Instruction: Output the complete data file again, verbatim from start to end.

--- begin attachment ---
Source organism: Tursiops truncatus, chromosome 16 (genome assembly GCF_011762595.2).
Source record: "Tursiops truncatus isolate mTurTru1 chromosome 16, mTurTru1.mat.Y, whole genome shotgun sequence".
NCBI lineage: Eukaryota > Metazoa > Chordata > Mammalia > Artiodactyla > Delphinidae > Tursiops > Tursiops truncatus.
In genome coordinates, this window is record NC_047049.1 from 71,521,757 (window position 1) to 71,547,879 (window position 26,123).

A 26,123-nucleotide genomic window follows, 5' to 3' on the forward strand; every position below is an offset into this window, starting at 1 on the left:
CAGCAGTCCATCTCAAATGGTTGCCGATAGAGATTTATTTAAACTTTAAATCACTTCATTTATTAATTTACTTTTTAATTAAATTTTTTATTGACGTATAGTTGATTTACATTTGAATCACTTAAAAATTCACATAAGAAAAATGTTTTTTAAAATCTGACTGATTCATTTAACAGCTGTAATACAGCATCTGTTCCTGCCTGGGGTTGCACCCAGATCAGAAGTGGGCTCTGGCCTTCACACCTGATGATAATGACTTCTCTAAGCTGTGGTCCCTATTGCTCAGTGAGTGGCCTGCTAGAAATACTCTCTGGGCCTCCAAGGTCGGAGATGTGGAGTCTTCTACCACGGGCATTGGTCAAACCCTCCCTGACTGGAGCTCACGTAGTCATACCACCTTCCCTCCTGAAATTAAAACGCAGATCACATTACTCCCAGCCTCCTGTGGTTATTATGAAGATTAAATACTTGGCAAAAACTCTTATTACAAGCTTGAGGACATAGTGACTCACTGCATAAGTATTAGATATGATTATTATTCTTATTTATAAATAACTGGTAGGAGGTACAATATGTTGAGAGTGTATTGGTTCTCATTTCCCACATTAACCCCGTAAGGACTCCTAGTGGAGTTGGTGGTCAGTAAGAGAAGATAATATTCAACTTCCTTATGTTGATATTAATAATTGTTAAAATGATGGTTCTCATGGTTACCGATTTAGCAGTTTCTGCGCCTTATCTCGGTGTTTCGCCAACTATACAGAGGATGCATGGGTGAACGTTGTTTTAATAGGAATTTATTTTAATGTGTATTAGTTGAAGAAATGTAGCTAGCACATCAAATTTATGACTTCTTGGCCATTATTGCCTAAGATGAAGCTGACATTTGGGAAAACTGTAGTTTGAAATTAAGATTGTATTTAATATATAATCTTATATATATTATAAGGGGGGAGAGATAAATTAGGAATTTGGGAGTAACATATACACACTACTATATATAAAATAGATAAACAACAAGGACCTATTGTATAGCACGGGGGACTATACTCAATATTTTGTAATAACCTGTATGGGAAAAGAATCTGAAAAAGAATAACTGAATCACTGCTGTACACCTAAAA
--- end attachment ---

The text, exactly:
Source organism: Tursiops truncatus, chromosome 16 (genome assembly GCF_011762595.2).
Source record: "Tursiops truncatus isolate mTurTru1 chromosome 16, mTurTru1.mat.Y, whole genome shotgun sequence".
NCBI lineage: Eukaryota > Metazoa > Chordata > Mammalia > Artiodactyla > Delphinidae > Tursiops > Tursiops truncatus.
In genome coordinates, this window is record NC_047049.1 from 71,521,757 (window position 1) to 71,547,879 (window position 26,123).

A 26,123-nucleotide genomic window follows, 5' to 3' on the forward strand; every position below is an offset into this window, starting at 1 on the left:
CAGCAGTCCATCTCAAATGGTTGCCGATAGAGATTTATTTAAACTTTAAATCACTTCATTTATTAATTTACTTTTTAATTAAATTTTTTATTGACGTATAGTTGATTTACATTTGAATCACTTAAAAATTCACATAAGAAAAATGTTTTTTAAAATCTGACTGATTCATTTAACAGCTGTAATACAGCATCTGTTCCTGCCTGGGGTTGCACCCAGATCAGAAGTGGGCTCTGGCCTTCACACCTGATGATAATGACTTCTCTAAGCTGTGGTCCCTATTGCTCAGTGAGTGGCCTGCTAGAAATACTCTCTGGGCCTCCAAGGTCGGAGATGTGGAGTCTTCTACCACGGGCATTGGTCAAACCCTCCCTGACTGGAGCTCACGTAGTCATACCACCTTCCCTCCTGAAATTAAAACGCAGATCACATTACTCCCAGCCTCCTGTGGTTATTATGAAGATTAAATACTTGGCAAAAACTCTTATTACAAGCTTGAGGACATAGTGACTCACTGCATAAGTATTAGATATGATTATTATTCTTATTTATAAATAACTGGTAGGAGGTACAATATGTTGAGAGTGTATTGGTTCTCATTTCCCACATTAACCCCGTAAGGACTCCTAGTGGAGTTGGTGGTCAGTAAGAGAAGATAATATTCAACTTCCTTATGTTGATATTAATAATTGTTAAAATGATGGTTCTCATGGTTACCGATTTAGCAGTTTCTGCGCCTTATCTCGGTGTTTCGCCAACTATACAGAGGATGCATGGGTGAACGTTGTTTTAATAGGAATTTATTTTAATGTGTATTAGTTGAAGAAATGTAGCTAGCACATCAAATTTATGACTTCTTGGCCATTATTGCCTAAGATGAAGCTGACATTTGGGAAAACTGTAGTTTGAAATTAAGATTGTATTTAATATATAATCTTATATATATTATAAGGGGGGAGAGATAAATTAGGAATTTGGGAGTAACATATACACACTACTATATATAAAATAGATAAACAACAAGGACCTATTGTATAGCACGGGGGACTATACTCAATATTTTGTAATAACCTGTATGGGAAAAGAATCTGAAAAAGAATAACTGAATCACTGCTGTACACCTAAAA